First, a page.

And bingo, a light on her name tag turns green. She continues to wash her hands for the required 15 seconds (much longer if she works in the operating room) and then moves on to her patient. As she approaches the bed, her nametag triggers a green light over the bed, telling the patient and anyone else in the room that Nurse Ratchet is clean.
At the same time the info is sent to a central data system, so anyone else who needs to know can also see that Nurse Ratchet is clean.
If, however, her cell phone rang just before she entered the patient's room, and she paused to talk and thus delayed her arrival by 60 seconds, she wouldn't get that green light. Instead, a vibrator in her nametag would "buzz" her three times.
"We initially had some sounds, but you are going to use this 24 hours a day, so you don't want cute little musical tunes going off every time you enter the room, day and night," Melker said.
The exact cost is not yet known, but Melker claims that if it costs $3,000 per bed, the entire system will pay for itself within six months. It's likely, he said, that it will be used first in areas where the problem is greatest, like intensive care, and later expanded to the rest of the hospital.
Infectious diseases acquired in hospital settings result in costs of about $20 billion a year, according to the U.S. Department of Health and Human Services. Some estimates place that considerably higher, and the Center for Medicare and Medicaid Services ruled last year that it would no longer reimburse hospitals for the expense of treating the infections.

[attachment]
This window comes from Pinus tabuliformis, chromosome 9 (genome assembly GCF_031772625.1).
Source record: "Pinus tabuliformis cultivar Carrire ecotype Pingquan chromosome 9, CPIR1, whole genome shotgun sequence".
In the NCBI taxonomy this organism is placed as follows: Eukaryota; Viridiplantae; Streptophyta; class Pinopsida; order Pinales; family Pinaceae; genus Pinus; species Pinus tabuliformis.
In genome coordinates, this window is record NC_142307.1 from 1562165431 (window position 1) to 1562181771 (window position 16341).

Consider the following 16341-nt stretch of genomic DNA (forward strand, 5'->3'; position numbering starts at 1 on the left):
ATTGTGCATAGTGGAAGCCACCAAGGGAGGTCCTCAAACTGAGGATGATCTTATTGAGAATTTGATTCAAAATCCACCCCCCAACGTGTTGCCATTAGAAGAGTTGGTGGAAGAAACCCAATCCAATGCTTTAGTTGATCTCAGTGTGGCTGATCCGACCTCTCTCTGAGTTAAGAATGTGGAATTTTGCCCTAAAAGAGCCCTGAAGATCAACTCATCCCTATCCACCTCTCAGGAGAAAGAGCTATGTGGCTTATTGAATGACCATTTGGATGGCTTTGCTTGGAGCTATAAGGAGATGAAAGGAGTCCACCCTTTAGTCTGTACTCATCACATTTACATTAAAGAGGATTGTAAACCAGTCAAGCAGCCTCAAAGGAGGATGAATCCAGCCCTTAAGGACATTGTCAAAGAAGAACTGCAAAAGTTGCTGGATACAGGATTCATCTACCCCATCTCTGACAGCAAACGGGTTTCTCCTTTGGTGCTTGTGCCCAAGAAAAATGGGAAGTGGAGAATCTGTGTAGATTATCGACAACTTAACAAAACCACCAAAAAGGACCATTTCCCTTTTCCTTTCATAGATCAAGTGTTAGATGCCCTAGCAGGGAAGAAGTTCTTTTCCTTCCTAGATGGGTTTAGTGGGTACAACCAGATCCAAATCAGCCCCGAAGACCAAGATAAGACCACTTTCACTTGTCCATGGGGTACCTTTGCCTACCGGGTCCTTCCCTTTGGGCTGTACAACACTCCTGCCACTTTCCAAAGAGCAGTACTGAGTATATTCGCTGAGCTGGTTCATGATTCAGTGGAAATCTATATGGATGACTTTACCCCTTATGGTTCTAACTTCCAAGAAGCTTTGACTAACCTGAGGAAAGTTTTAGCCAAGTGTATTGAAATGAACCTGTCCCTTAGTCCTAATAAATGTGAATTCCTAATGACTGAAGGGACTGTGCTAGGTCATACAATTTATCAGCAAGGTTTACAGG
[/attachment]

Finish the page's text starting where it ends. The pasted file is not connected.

"And they cannot pass the cost along to the patient," Melker said, so hospitals are paying a great deal of attention to the problem.
Of course, it remains to be seen whether this is the right solution. Such a device does not require any kind of federal approval, so there is no data available on how well it works other than that supplied by the folks who hold the patent. But the alternative, Melker said, is "to have people walking around the hospital periodically checking to see if people are washing their hands."
That's not a real good solution to a problem that has been around for decades. Some people thought Ignaz Semmelweiss, a Hungarian physician, had gone over the edge when he suggested that if doctors washed their hands before moving from a cadaver to the maternity ward a lot of babies could be saved. That was more than 160 years ago.
It took a long time, but now just about everybody knows that clean hands are next to godliness, especially in a hospital where most people are already sick. But hospitals are sort of like war zones. Too much to do. Too little time to do it. Easy to forget to wash up.
Maybe Melker's team has found a way to give a green light to a technological solution.